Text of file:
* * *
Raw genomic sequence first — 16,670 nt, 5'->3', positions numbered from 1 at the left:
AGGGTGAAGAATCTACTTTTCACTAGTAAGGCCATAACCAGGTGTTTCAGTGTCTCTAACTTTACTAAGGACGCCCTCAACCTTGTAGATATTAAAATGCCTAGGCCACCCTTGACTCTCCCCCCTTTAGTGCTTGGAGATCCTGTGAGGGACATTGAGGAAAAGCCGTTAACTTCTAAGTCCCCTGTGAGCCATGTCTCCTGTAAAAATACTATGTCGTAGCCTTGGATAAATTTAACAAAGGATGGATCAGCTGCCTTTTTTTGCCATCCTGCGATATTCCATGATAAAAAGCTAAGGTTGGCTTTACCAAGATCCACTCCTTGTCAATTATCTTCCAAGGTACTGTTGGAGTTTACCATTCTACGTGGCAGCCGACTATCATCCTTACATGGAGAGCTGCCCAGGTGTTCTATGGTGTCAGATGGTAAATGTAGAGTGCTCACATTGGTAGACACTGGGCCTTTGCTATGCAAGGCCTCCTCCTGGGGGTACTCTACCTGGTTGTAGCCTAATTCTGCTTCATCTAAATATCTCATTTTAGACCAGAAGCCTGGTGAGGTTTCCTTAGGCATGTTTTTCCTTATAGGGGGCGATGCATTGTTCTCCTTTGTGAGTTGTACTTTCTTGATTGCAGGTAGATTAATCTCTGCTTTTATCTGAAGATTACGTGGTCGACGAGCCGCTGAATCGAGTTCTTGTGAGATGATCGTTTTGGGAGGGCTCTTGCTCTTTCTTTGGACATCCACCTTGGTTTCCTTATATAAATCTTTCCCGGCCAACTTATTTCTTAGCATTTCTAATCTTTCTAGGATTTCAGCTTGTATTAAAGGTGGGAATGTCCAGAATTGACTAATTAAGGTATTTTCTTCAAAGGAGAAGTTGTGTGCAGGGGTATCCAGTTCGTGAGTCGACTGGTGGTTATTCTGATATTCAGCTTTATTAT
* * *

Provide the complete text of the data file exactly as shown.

Raw genomic sequence first — 16,670 nt, 5'->3', positions numbered from 1 at the left:
AGGGTGAAGAATCTACTTTTCACTAGTAAGGCCATAACCAGGTGTTTCAGTGTCTCTAACTTTACTAAGGACGCCCTCAACCTTGTAGATATTAAAATGCCTAGGCCACCCTTGACTCTCCCCCCTTTAGTGCTTGGAGATCCTGTGAGGGACATTGAGGAAAAGCCGTTAACTTCTAAGTCCCCTGTGAGCCATGTCTCCTGTAAAAATACTATGTCGTAGCCTTGGATAAATTTAACAAAGGATGGATCAGCTGCCTTTTTTTGCCATCCTGCGATATTCCATGATAAAAAGCTAAGGTTGGCTTTACCAAGATCCACTCCTTGTCAATTATCTTCCAAGGTACTGTTGGAGTTTACCATTCTACGTGGCAGCCGACTATCATCCTTACATGGAGAGCTGCCCAGGTGTTCTATGGTGTCAGATGGTAAATGTAGAGTGCTCACATTGGTAGACACTGGGCCTTTGCTATGCAAGGCCTCCTCCTGGGGGTACTCTACCTGGTTGTAGCCTAATTCTGCTTCATCTAAATATCTCATTTTAGACCAGAAGCCTGGTGAGGTTTCCTTAGGCATGTTTTTCCTTATAGGGGGCGATGCATTGTTCTCCTTTGTGAGTTGTACTTTCTTGATTGCAGGTAGATTAATCTCTGCTTTTATCTGAAGATTACGTGGTCGACGAGCCGCTGAATCGAGTTCTTGTGAGATGATCGTTTTGGGAGGGCTCTTGCTCTTTCTTTGGACATCCACCTTGGTTTCCTTATATAAATCTTTCCCGGCCAACTTATTTCTTAGCATTTCTAATCTTTCTAGGATTTCAGCTTGTATTAAAGGTGGGAATGTCCAGAATTGACTAATTAAGGTATTTTCTTCAAAGGAGAAGTTGTGTGCAGGGGTATCCAGTTCGTGAGTCGACTGGTGGTTATTCTGATATTCAGCTTTATTAT